Journal of the History of Philosophy 13 (4):423-435 (1975)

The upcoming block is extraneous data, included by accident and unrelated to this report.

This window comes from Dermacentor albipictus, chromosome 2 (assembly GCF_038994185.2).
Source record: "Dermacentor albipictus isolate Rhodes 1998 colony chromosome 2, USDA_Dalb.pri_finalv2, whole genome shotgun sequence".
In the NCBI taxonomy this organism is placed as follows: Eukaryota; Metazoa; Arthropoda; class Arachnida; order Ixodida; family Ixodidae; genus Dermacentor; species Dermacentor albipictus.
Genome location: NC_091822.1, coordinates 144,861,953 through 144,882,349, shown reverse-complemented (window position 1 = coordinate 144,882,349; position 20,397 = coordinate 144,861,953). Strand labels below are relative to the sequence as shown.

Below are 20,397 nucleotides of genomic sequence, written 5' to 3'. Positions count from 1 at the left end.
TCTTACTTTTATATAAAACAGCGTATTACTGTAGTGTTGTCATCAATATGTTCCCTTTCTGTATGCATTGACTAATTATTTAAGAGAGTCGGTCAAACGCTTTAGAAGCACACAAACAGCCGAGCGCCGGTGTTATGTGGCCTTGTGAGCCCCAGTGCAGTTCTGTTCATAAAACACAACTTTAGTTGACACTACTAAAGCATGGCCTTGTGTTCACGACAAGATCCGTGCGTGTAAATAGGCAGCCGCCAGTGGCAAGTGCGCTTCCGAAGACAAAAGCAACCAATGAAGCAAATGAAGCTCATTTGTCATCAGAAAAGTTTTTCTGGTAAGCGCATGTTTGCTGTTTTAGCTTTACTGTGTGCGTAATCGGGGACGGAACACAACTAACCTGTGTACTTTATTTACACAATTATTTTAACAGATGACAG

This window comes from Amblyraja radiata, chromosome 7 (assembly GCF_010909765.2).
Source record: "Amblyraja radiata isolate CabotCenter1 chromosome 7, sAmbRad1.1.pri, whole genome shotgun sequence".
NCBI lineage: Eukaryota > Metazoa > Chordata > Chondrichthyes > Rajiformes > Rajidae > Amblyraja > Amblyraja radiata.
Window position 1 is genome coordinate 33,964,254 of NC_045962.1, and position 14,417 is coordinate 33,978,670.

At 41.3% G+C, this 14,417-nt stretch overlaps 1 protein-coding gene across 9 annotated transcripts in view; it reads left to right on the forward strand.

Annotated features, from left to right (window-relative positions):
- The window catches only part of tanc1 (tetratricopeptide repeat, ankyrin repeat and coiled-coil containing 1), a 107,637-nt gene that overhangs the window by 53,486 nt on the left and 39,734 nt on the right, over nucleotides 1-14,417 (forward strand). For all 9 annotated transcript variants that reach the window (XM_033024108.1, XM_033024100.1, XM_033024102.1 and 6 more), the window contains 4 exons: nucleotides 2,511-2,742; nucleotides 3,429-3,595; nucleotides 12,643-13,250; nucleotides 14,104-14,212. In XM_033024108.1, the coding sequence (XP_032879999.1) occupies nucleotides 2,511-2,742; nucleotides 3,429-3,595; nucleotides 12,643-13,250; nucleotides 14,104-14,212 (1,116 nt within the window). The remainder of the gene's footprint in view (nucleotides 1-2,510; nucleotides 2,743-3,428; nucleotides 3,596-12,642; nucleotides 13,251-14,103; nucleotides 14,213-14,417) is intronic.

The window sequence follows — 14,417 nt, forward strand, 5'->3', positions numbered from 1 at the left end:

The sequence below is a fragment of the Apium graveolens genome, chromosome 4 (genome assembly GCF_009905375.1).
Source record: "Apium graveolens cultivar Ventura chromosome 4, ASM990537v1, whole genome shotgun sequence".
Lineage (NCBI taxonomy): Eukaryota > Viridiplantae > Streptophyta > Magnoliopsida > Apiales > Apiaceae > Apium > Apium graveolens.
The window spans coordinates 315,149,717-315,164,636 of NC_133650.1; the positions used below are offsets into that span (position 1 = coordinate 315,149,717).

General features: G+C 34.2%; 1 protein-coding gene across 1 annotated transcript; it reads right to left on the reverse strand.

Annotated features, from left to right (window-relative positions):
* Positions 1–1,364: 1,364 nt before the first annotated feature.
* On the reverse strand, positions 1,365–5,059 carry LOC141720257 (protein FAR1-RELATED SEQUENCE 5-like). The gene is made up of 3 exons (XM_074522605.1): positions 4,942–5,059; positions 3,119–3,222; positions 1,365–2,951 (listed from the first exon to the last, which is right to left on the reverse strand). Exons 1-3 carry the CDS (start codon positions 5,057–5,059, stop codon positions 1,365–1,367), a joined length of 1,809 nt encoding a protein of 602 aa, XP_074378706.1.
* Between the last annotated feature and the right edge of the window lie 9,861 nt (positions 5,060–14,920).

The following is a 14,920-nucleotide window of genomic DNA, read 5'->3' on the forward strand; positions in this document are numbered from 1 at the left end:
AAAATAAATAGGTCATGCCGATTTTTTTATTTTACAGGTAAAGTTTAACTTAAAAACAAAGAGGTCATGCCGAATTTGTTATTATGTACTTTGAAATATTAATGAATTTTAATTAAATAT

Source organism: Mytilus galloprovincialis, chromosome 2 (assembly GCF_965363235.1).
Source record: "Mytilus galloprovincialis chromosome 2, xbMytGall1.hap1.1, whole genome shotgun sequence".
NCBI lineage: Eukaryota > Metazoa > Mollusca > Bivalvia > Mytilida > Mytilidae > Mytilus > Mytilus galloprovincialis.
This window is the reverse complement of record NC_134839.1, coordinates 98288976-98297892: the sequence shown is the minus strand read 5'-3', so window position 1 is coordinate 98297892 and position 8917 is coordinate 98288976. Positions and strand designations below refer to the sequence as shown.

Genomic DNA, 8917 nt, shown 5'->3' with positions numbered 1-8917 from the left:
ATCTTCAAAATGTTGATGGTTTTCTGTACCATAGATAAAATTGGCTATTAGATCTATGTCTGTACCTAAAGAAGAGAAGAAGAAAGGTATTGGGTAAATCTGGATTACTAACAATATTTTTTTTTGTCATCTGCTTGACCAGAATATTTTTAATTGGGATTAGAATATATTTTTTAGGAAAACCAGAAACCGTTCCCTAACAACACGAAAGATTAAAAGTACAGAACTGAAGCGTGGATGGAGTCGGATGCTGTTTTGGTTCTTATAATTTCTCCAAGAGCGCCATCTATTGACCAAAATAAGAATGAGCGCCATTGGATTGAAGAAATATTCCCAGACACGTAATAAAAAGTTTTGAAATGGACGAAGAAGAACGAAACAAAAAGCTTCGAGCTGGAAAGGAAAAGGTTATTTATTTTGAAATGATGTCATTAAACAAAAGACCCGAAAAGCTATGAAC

This paper attempts to recover a long neglected chapter in the philosophy of language as it developed in antiquity--The ancient greek stoics' teaching on ambiguity. Although the overwhelming majority of the doxographical accounts of this subject have been lost, Sufficient entries have survived to allow a partial description of the stoic doctrine. What is intriguing about the stoics' teaching is the subtlety of some of the kinds of ambiguity they include in their catalogue. The types of ambiguity that they identify are thoroughly discussed and analyzed. Also, It is argued that the stoics discuss ambiguity, At least in part, As a means of resolving certain fallacies or sophisms, For example, The nobody
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